Ceiling wood work
Stage at The Majestic Theater
I’m not a theatrical person so I don’t know if this is Stage Right or Stage Left. It was on the right side as you face the stage 🙂
View of the top of the stage
The Book of Mormon written by South Park creators Matt Stone and Trey Parker and Robert Lopez who wrote the music and lyrics for Avenue Q is one of those plays that has generated a ton of buzz. It won nine of the 14 Tony awards it was nominated for its first year (2011) on Broadway.
The hubby is a HUGE fan of South Park. He’s been watching it since the beginning. Or pretty close. I will admit, it took a while for South Park to grow on me, but now I enjoy watching the episodes too when they air. Hence the main reason we went to see the play.
Anyway, we bought tickets, went and ate dinner, then waited for the play to begin. The audience was pretty diverse and I wondered just how many knew what they were getting into. Any one whose seen an episode of South Park knows what I mean. Cue the first half and we meet the missionaries preparing to be sent on mission from the Salt Lake City training center. The elders receive their assignments with one being sorely disappointed by not only his assignment but also his partner.
People have written that this play is strictly making fun of the LDS religion and Mormons in general. After seeing the play, I don’t think those people “got” the play. Would I recommend my LDS friends to see it? Yes and no. Most of them adhere to their beliefs and don’t go to R-rated films and there are definitely some R-rated parts. A few people in the row in front of us left at intermission and never came back. The reason I would recommend it is because of the overall story presented.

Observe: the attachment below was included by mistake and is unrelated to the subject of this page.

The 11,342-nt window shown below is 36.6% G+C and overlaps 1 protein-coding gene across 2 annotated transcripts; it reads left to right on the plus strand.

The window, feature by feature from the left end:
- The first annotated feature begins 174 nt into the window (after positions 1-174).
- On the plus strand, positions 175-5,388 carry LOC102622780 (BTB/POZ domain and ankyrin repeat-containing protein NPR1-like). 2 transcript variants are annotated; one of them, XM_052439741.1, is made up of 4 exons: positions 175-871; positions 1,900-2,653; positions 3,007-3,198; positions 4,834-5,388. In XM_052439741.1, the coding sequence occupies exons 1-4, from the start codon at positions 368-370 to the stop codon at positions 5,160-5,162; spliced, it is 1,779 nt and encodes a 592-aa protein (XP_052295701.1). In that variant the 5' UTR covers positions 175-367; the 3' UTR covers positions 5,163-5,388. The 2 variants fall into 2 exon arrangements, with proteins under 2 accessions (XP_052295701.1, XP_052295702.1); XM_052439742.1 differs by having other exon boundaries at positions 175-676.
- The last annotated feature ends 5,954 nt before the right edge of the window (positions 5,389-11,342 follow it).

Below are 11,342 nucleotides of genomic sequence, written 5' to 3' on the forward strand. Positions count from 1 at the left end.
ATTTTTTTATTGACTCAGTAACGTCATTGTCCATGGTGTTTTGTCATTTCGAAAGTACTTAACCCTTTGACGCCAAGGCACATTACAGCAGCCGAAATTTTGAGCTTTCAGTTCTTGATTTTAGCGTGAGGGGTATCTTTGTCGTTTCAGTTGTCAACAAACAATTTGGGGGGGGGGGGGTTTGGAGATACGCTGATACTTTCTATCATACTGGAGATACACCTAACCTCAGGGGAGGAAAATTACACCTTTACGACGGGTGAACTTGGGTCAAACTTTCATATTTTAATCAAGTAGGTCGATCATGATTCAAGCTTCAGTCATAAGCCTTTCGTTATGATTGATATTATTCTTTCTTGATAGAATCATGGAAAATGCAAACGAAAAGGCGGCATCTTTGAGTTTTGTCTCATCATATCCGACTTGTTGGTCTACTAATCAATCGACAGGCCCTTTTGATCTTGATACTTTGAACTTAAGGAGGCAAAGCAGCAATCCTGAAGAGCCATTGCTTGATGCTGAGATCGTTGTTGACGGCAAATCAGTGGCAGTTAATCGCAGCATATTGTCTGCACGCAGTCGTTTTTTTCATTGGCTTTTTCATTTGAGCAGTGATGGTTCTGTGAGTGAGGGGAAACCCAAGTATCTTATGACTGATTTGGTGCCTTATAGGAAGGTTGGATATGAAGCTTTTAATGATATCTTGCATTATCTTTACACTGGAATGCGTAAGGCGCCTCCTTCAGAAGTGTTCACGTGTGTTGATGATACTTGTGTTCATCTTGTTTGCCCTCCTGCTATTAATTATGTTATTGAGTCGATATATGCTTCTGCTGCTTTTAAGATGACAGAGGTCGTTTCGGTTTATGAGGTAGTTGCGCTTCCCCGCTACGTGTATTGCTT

I would highly recommend it to others because of the heart of the show. There were some dark moments. Dealing with grief, the harshest parts of reality, dealing with unfamiliar feelings, and the loss of faith. They’re presented in song but its done in a way that I think makes the audience think about the content long after they’ve left the theater. I haven’t been able to get the songs out of my head and its been a week since seeing the play.
(Also from the 2011 Tony’s)
At its heart,
The Book of Mormon is about growing up, learning what your beliefs are, and sticking to those beliefs. Life can be difficult. Elder Price has always had an easy time. Once in Uganda, he learns that he really doesn’t know how to reach the villagers. The blinders have been removed and he now has a fuller vision of life and the trials and challenges facing others. He doubts himself, God’s plan for him, and his own belief system. How many people deal with this on a daily basis? How many turn to religion to get through the trials and heart aches of every day life? How many people turn away because of those same things?
It was a powerful show and I was happy to see 99% of the people in the theater on their feet applauding the performers at the end. It was a wonderful musical and I would go back to see it. Oh, I almost forgot to mention the Donnie Osmond reference. Why is this funny? Because when I was eight, my aunt took me on a tour of the old Donnie and Marie studio in Orem, Utah and parts of the first half of the play really reminded me of that and my LDS friends. They really are a likeable, friendly group!
Here’s an episode of Theater Talk with the creators Matt Stone, Trey Parker, and Robert Lopez.
Have a great weekend.